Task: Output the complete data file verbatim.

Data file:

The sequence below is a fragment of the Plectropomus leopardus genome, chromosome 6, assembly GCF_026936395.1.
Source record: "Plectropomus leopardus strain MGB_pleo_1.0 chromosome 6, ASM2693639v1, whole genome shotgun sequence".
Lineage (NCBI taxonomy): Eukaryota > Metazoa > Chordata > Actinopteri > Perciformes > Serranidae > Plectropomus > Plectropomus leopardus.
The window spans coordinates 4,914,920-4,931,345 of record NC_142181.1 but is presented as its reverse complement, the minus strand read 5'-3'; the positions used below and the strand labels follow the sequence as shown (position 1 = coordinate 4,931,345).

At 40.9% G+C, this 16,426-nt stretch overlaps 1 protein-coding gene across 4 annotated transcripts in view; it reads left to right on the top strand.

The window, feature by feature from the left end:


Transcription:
The sequence below is a fragment of the Plectropomus leopardus genome, chromosome 6, assembly GCF_026936395.1.
Source record: "Plectropomus leopardus strain MGB_pleo_1.0 chromosome 6, ASM2693639v1, whole genome shotgun sequence".
Lineage (NCBI taxonomy): Eukaryota > Metazoa > Chordata > Actinopteri > Perciformes > Serranidae > Plectropomus > Plectropomus leopardus.
The window spans coordinates 4,914,920-4,931,345 of record NC_142181.1 but is presented as its reverse complement, the minus strand read 5'-3'; the positions used below and the strand labels follow the sequence as shown (position 1 = coordinate 4,931,345).

At 40.9% G+C, this 16,426-nt stretch overlaps 1 protein-coding gene across 4 annotated transcripts in view; it reads left to right on the top strand.

The window, feature by feature from the left end: